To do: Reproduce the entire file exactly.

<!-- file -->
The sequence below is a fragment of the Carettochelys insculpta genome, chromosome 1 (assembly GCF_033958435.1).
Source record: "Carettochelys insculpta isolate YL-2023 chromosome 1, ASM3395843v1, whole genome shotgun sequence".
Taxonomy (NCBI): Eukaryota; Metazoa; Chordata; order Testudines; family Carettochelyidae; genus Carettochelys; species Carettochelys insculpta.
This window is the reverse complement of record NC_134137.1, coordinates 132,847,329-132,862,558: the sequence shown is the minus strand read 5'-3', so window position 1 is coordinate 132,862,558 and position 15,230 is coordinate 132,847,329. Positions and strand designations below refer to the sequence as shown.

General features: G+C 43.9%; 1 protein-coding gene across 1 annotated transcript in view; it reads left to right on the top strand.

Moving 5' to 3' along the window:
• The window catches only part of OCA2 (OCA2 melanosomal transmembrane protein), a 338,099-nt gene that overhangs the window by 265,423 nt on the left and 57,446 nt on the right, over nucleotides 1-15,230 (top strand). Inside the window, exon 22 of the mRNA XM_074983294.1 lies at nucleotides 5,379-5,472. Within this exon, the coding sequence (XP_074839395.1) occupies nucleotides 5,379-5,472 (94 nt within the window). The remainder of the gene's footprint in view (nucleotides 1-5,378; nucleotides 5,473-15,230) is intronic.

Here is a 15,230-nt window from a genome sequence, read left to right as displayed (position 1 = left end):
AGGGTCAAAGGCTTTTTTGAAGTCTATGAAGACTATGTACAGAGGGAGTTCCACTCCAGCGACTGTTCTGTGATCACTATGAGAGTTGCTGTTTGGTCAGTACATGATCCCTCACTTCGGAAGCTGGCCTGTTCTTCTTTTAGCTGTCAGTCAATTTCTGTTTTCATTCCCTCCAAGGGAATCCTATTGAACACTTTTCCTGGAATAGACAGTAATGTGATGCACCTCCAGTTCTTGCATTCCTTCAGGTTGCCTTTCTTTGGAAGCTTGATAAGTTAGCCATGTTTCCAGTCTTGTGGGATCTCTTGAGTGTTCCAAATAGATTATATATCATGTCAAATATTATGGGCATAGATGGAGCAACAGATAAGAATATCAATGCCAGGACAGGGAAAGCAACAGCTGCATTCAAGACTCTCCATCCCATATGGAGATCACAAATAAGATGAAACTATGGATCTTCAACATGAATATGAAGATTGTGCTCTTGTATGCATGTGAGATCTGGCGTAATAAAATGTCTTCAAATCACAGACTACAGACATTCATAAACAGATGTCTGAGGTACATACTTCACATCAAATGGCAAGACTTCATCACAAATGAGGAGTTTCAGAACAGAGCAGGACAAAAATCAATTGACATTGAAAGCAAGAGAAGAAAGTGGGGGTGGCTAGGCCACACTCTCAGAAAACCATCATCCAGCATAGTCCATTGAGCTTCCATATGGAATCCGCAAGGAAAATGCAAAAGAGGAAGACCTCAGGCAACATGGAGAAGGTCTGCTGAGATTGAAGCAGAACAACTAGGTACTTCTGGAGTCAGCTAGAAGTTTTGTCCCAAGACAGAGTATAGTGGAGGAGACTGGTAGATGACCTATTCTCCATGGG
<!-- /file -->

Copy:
The sequence below is a fragment of the Carettochelys insculpta genome, chromosome 1 (assembly GCF_033958435.1).
Source record: "Carettochelys insculpta isolate YL-2023 chromosome 1, ASM3395843v1, whole genome shotgun sequence".
Taxonomy (NCBI): Eukaryota; Metazoa; Chordata; order Testudines; family Carettochelyidae; genus Carettochelys; species Carettochelys insculpta.
This window is the reverse complement of record NC_134137.1, coordinates 132,847,329-132,862,558: the sequence shown is the minus strand read 5'-3', so window position 1 is coordinate 132,862,558 and position 15,230 is coordinate 132,847,329. Positions and strand designations below refer to the sequence as shown.

General features: G+C 43.9%; 1 protein-coding gene across 1 annotated transcript in view; it reads left to right on the top strand.

Moving 5' to 3' along the window:
• The window catches only part of OCA2 (OCA2 melanosomal transmembrane protein), a 338,099-nt gene that overhangs the window by 265,423 nt on the left and 57,446 nt on the right, over nucleotides 1-15,230 (top strand). Inside the window, exon 22 of the mRNA XM_074983294.1 lies at nucleotides 5,379-5,472. Within this exon, the coding sequence (XP_074839395.1) occupies nucleotides 5,379-5,472 (94 nt within the window). The remainder of the gene's footprint in view (nucleotides 1-5,378; nucleotides 5,473-15,230) is intronic.

Here is a 15,230-nt window from a genome sequence, read left to right as displayed (position 1 = left end):
AGGGTCAAAGGCTTTTTTGAAGTCTATGAAGACTATGTACAGAGGGAGTTCCACTCCAGCGACTGTTCTGTGATCACTATGAGAGTTGCTGTTTGGTCAGTACATGATCCCTCACTTCGGAAGCTGGCCTGTTCTTCTTTTAGCTGTCAGTCAATTTCTGTTTTCATTCCCTCCAAGGGAATCCTATTGAACACTTTTCCTGGAATAGACAGTAATGTGATGCACCTCCAGTTCTTGCATTCCTTCAGGTTGCCTTTCTTTGGAAGCTTGATAAGTTAGCCATGTTTCCAGTCTTGTGGGATCTCTTGAGTGTTCCAAATAGATTATATATCATGTCAAATATTATGGGCATAGATGGAGCAACAGATAAGAATATCAATGCCAGGACAGGGAAAGCAACAGCTGCATTCAAGACTCTCCATCCCATATGGAGATCACAAATAAGATGAAACTATGGATCTTCAACATGAATATGAAGATTGTGCTCTTGTATGCATGTGAGATCTGGCGTAATAAAATGTCTTCAAATCACAGACTACAGACATTCATAAACAGATGTCTGAGGTACATACTTCACATCAAATGGCAAGACTTCATCACAAATGAGGAGTTTCAGAACAGAGCAGGACAAAAATCAATTGACATTGAAAGCAAGAGAAGAAAGTGGGGGTGGCTAGGCCACACTCTCAGAAAACCATCATCCAGCATAGTCCATTGAGCTTCCATATGGAATCCGCAAGGAAAATGCAAAAGAGGAAGACCTCAGGCAACATGGAGAAGGTCTGCTGAGATTGAAGCAGAACAACTAGGTACTTCTGGAGTCAGCTAGAAGTTTTGTCCCAAGACAGAGTATAGTGGAGGAGACTGGTAGATGACCTATTCTCCATGGG